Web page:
I’m interested in the relationship between inside and outside. If you wear a sexy dress or if you wear kids clothes or casual clothes, people treat you differently. Even though you are you no matter what you wear. It’s that relationship that makes me think. 

      My new work is from when I was living in New York. When I was in New York, people didn’t think I was Japanese. Sometimes they thought I was Korean or Chines or Mongolian. Even Singaporean. It was funny, when I would go to the Japanese market, they would speak to me in English. When I went to the Korean market, they would speak to me in English again. I don’t seem to look Japanese outside of Japan. I was surprised because I think I look totally Japanese. It’s funny that people’s points of view are totally different.

      Could you talk a little about OMIAI, the series that represents a traditional Japanese matchmaking technique.
      OMIAI is a tradition that is somehow still working today. Usually, there is a matchmaker and photographs are exchanged before meeting. If both sides are interested, they can meet for lunch or dinner accompanied by their parents and steps for marriage proceed from there. In the old days, some people chose their marriage partner just through photographs, without even meeting each other. 

      When OMIAI was exhibited in Japan I saw people making various comments in from of the work. People would say things like, “she looks like a good cook; surely she would prepare delicious meals every day,” or “ this girl could be a perfect bride for my son,” or “I can tell she would not be a good housewife,” or “she’s such a graceful girl; she must be the daughter of a decent family.” Comments like that.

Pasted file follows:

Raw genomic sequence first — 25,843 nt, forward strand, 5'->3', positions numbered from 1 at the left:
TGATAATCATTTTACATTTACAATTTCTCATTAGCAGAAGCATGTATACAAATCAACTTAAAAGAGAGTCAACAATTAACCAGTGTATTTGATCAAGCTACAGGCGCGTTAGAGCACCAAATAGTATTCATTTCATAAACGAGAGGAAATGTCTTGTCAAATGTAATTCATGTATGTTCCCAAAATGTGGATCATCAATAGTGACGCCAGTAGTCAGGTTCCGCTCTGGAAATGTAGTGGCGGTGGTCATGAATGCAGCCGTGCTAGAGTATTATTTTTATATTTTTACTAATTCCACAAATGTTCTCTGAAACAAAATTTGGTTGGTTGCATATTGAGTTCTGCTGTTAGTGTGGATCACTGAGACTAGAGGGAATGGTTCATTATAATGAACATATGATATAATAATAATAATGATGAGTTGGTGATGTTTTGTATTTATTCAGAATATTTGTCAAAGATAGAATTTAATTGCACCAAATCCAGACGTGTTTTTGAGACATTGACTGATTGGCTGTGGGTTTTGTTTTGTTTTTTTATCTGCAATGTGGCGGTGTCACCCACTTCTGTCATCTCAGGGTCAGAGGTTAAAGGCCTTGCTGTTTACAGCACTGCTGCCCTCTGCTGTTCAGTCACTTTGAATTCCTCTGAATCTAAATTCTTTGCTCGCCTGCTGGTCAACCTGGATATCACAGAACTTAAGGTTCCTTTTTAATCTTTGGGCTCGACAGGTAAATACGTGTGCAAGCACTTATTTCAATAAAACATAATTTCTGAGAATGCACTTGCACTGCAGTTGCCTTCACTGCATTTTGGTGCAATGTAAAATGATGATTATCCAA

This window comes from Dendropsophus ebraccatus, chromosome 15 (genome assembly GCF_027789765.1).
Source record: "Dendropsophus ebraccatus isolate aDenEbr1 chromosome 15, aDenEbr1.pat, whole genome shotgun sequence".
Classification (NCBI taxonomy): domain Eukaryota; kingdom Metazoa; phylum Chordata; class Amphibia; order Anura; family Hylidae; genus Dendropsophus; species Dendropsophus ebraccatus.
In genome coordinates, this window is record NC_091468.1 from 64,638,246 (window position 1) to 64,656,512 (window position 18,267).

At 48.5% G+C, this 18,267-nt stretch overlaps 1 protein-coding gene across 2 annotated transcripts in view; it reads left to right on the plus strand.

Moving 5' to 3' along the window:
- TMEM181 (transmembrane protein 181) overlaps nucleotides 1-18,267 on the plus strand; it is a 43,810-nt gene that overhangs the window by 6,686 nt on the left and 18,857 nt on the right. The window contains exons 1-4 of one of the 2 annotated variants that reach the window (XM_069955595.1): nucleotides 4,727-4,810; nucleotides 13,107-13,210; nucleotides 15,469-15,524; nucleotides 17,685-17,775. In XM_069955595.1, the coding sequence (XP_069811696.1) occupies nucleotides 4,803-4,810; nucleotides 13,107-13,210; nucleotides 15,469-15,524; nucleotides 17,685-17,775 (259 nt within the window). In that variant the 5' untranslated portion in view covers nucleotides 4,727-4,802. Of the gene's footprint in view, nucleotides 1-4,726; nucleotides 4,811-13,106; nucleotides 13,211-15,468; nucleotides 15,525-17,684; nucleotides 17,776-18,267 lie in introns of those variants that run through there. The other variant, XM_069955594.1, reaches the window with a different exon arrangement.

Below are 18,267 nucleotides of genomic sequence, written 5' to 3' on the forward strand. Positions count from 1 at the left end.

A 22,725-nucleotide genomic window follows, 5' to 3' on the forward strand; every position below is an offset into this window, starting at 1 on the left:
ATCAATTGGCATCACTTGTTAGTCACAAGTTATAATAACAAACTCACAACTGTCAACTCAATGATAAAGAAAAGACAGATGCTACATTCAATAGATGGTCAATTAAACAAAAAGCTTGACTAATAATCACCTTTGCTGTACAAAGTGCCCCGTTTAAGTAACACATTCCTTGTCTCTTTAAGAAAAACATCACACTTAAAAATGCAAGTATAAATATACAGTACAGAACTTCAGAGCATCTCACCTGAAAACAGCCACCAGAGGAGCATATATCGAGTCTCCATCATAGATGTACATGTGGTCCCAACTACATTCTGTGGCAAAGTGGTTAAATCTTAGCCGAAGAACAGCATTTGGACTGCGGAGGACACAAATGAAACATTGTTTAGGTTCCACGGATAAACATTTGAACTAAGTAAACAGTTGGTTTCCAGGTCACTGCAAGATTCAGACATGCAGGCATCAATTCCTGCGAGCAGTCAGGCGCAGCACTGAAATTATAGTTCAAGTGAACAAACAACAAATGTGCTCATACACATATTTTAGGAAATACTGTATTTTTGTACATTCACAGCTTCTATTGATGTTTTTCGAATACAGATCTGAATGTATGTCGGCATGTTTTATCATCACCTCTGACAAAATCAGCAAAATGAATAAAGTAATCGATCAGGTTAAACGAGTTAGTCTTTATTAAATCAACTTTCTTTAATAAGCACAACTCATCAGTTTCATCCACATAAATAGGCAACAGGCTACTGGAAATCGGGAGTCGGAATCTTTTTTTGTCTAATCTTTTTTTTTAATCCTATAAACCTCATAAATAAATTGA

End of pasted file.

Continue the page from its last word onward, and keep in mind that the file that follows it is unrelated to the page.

What was the process of making that work?
      I gained 10 pounds before I started taking the pictures, and in six months I lost forty pounds, because I wanted to look different in each photo. I wanted to change the way my legs looked. 

      Every weekend I went to the hair salon and put on a kimono. Then I went to the photo studio on the street in Japan. I would take a picture and then change my clothes to western dress. Then I would go to the studio again the next weekend. 

      Did you tell the photographer how you wanted it done?
      I told him I was an artist and wanted to make photographs with him. I told him to think that each weekend new girls would show up to make the OMIAI. I didn’t want him to think of me as the same girl who came every weekend. He understood the concept. 

      We had fun. While he was taking pictures, his wife would tell me how to lose weight. She gave me many tips.


      Tomoko Sawada’s work is on view at the Getty until February 21, 2016 in “The Younger Generation: Contemporary Japanese Photography”

      02/11/16